Kelley Blue Book senior analyst Alec Gutierrez said the fleet process leveraged by automakers “has really matured considerably” during the last three to five years.
That development is all the more important since so many new vehicles are leaving franchised dealership lots as leased units nowadays.
During a conference call on Tuesday, Gutierrez acknowledged, “There is healthy fleet and there is unhealthy fleet. Either way you look at it, the higher your fleet penetration there is an expectation that you could see a detrimental impact to your brand’s residuals, which in turn can influence your ability to lease in the future. And we know that leasing has become so important today.
“It impacts your ability to really move metal,” he added.
Many OEMs don’t disclose specifics in terms of exactly how many units land in fleets when they highlight their monthly sales totals. One company that does is General Motors, which reported that 20 percent of its January new-vehicles sales were in the fleet space, down from what it called its “historical” range of 22 percent to 24 percent.
In a separate analysis sent to the media, Kelley Blue Book senior analyst Karl Brauer noted, “While General Motors’ overall sales were flat last month, it made big strides in retail volume, delivering a much higher level of overall profit compared to last January.
“GM has been focused on reducing fleet sales and capturing retail share in recent months, and the trend continued in January,” Brauer continued. “If General Motors can maintain, or even grow, its total volume while depending less on fleet, the bottom line numbers will substantially improve. Mary Barra and the executive team appear committed to not chasing volume numbers, preferring overall profit as the benchmark of corporate health.”
On Tuesday, Gutierrez was asked to compare GM’s fleet strategy to what’s being implemented by its domestic counterparts at Ford and Fiat Chrysler Automobiles.
“I think what we’ve seen in recent years is that while GM is doing a great job of managing their fleet mix,” he said, “Ford is a little more comfortable keeping it higher. And I think to a certain extent FCA has had to maintain higher fleet sales than the other two.”
Autotrader senior analyst Michelle Krebs, who also participated in Tuesday’s call, made a point about the fleet activities of two Asian OEMs in light of the rising popularity in SUVs and the softening sales of compacts and other sedans.
“We saw that Kia and Hyundai get more active in fleets, too,” Krebs said. “You see that happening with brands that are heavier in cars and they need a place for them to go.”
No matter whether foreign or domestic, these analysts aren’t seeing automakers revert back to perhaps the unwise strategies of the past where OEMs eventually dumped their excess manufacturing capacity and inventory into the fleet space.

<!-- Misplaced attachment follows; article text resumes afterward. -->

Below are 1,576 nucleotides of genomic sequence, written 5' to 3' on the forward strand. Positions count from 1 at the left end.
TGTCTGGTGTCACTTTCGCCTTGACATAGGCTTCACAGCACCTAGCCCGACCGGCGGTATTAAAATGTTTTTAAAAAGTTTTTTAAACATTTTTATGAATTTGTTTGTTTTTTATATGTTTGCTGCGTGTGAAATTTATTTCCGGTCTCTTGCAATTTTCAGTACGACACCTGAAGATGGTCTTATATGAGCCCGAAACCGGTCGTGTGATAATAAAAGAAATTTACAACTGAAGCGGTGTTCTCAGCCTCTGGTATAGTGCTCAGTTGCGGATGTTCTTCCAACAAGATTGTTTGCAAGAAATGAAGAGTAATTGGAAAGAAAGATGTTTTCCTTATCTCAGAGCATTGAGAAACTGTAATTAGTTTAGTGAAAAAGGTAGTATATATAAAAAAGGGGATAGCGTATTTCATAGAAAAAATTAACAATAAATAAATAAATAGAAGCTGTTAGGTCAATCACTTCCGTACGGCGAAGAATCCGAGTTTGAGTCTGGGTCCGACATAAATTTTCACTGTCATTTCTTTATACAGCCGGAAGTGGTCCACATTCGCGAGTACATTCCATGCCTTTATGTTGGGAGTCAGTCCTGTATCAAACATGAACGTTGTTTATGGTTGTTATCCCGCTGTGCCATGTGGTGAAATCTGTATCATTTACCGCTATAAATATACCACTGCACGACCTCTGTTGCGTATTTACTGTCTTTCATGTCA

“I think all manufacturers in general have done a pretty good job of ensuring those vehicles that go into fleet represent their product in the way that they want,” Gutierrez said. “What I mean by that is they’re not putting cars with vinyl seats and roll-up windows into rental fleets; which ultimately when those come back into the lanes at the auction and we start to analyze them, we see that as relatively detrimental impact to the overall value of that product line as a whole.
“It’s important to manage that mix,” he continued. “More importantly whatever that mix you decide is — if it’s 20 percent fleet, if it’s 40 percent fleet — you better make sure those vehicles you’re putting out there are going to positively impact those products in the marketplace and not negatively impact the perception.”
Gutierrez went on to mention that automakers are able to manage the perception challenges because the volume of data and the quality of that information have both improved significantly, too. He explained OEMs watch shopper activity, eventually sending vehicles into fleets that are similar to what might already be in franchised dealer inventory.
“There’s a focus on contenting those vehicles right so when they come back into the marketplace there’s going to consumers out there who don’t necessarily look at them in a detrimental way,” Gutierrez said.
“With all this access to data, they have more options at their fingertips to be able to unload that fleet inventory as it comes back so you’re not overloading the market as a whole,” he added.
Furthermore, Gutierrez pointed out that wholesale channels are much more advanced now to handle fleet disposal. For example, a large amount of convertibles or hybrids don’t sit idle at the auction; rather they flow into the lanes in places such as California where dealer — and eventual consumer — demand likely resides.
“(Automakers have) been able to not necessarily drastically change their fleet mix. You’re still talking 20 to 30 percent fleet mix for some of the domestics,” Gutierrez said. “But even with that target mix, they’ve been able to protect their residuals through various strategies.”